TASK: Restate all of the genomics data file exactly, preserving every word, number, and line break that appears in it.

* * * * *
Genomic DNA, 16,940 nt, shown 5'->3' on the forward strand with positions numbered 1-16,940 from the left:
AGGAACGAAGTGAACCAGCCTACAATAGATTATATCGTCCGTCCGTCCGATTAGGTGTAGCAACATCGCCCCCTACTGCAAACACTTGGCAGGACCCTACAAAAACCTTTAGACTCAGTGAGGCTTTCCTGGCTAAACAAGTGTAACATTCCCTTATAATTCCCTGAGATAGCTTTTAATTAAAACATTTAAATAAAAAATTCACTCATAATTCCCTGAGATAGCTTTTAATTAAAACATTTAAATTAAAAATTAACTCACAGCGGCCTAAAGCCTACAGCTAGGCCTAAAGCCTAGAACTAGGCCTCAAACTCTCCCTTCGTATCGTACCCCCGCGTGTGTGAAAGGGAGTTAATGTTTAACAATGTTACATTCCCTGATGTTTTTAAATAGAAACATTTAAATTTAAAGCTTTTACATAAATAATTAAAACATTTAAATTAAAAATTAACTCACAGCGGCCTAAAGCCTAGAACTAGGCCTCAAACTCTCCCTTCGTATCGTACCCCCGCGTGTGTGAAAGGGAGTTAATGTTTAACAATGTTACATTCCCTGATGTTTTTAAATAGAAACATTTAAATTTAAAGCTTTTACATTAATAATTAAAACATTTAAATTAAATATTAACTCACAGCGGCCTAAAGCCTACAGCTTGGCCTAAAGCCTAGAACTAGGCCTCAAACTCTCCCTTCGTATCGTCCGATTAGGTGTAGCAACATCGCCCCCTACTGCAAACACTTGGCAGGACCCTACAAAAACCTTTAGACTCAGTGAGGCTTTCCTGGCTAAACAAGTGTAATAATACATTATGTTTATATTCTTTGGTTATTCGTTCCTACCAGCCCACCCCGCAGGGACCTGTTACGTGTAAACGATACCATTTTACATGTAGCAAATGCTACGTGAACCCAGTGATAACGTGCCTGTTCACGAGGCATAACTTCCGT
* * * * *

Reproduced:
Genomic DNA, 16,940 nt, shown 5'->3' on the forward strand with positions numbered 1-16,940 from the left:
AGGAACGAAGTGAACCAGCCTACAATAGATTATATCGTCCGTCCGTCCGATTAGGTGTAGCAACATCGCCCCCTACTGCAAACACTTGGCAGGACCCTACAAAAACCTTTAGACTCAGTGAGGCTTTCCTGGCTAAACAAGTGTAACATTCCCTTATAATTCCCTGAGATAGCTTTTAATTAAAACATTTAAATAAAAAATTCACTCATAATTCCCTGAGATAGCTTTTAATTAAAACATTTAAATTAAAAATTAACTCACAGCGGCCTAAAGCCTACAGCTAGGCCTAAAGCCTAGAACTAGGCCTCAAACTCTCCCTTCGTATCGTACCCCCGCGTGTGTGAAAGGGAGTTAATGTTTAACAATGTTACATTCCCTGATGTTTTTAAATAGAAACATTTAAATTTAAAGCTTTTACATAAATAATTAAAACATTTAAATTAAAAATTAACTCACAGCGGCCTAAAGCCTAGAACTAGGCCTCAAACTCTCCCTTCGTATCGTACCCCCGCGTGTGTGAAAGGGAGTTAATGTTTAACAATGTTACATTCCCTGATGTTTTTAAATAGAAACATTTAAATTTAAAGCTTTTACATTAATAATTAAAACATTTAAATTAAATATTAACTCACAGCGGCCTAAAGCCTACAGCTTGGCCTAAAGCCTAGAACTAGGCCTCAAACTCTCCCTTCGTATCGTCCGATTAGGTGTAGCAACATCGCCCCCTACTGCAAACACTTGGCAGGACCCTACAAAAACCTTTAGACTCAGTGAGGCTTTCCTGGCTAAACAAGTGTAATAATACATTATGTTTATATTCTTTGGTTATTCGTTCCTACCAGCCCACCCCGCAGGGACCTGTTACGTGTAAACGATACCATTTTACATGTAGCAAATGCTACGTGAACCCAGTGATAACGTGCCTGTTCACGAGGCATAACTTCCGT